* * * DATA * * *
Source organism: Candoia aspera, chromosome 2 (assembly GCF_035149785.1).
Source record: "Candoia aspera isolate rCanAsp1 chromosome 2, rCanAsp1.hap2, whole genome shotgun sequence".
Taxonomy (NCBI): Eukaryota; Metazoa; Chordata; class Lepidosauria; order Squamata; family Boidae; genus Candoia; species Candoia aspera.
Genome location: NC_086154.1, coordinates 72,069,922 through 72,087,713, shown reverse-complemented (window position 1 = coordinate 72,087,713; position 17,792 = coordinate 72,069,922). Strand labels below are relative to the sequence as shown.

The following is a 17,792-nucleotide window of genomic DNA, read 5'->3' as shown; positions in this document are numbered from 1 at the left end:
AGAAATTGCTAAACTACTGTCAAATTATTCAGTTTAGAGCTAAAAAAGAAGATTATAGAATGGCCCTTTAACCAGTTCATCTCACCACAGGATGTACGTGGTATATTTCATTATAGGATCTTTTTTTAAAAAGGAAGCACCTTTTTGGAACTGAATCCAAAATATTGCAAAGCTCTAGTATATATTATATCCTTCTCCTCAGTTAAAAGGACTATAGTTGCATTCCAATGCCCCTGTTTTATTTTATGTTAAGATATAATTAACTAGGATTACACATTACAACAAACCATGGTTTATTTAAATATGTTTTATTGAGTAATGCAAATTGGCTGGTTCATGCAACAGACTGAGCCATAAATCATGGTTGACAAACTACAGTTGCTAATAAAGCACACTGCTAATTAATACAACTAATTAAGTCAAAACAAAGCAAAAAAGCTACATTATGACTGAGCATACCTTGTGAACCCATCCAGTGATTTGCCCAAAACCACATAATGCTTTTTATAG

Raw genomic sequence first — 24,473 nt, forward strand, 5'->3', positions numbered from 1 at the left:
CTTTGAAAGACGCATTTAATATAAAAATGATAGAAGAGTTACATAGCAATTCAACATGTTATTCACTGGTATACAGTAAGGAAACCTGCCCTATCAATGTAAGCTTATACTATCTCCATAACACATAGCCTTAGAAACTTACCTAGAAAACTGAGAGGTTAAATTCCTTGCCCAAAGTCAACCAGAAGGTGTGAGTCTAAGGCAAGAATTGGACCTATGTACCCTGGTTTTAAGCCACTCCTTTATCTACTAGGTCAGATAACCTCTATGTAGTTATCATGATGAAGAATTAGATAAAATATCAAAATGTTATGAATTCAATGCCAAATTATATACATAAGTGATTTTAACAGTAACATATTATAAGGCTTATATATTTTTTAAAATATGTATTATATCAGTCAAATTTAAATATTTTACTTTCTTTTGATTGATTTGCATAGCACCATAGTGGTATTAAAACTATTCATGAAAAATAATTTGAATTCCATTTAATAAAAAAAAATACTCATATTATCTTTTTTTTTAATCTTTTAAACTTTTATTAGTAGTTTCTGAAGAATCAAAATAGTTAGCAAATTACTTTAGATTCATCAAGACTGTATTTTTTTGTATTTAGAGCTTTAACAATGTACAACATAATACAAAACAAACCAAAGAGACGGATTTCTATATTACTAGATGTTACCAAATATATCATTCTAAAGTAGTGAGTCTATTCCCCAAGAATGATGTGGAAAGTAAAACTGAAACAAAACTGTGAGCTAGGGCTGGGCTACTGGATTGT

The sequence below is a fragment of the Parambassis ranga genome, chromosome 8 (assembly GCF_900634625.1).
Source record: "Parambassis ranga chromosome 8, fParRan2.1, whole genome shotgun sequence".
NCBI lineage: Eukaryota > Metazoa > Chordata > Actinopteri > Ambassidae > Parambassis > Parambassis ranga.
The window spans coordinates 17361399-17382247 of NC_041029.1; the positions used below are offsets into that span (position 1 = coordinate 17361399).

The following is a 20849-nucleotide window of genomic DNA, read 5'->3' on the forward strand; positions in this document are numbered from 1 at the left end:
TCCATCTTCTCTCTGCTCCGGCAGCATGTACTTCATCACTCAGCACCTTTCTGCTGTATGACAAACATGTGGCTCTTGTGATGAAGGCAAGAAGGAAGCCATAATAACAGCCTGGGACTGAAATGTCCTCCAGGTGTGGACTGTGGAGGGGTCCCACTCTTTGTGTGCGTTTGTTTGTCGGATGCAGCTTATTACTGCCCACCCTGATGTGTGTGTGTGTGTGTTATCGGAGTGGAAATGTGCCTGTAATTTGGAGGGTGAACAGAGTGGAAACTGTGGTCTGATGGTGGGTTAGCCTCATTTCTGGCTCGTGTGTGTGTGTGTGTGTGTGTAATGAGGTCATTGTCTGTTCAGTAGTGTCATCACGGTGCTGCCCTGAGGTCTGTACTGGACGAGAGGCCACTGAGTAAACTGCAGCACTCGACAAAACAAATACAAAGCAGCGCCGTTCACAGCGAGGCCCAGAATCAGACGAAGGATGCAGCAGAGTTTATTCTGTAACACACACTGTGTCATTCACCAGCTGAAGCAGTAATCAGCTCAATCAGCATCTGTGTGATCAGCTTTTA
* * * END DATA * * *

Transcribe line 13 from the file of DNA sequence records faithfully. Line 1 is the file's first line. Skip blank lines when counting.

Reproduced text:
The following is a 20849-nucleotide window of genomic DNA, read 5'->3' on the forward strand; positions in this document are numbered from 1 at the left end: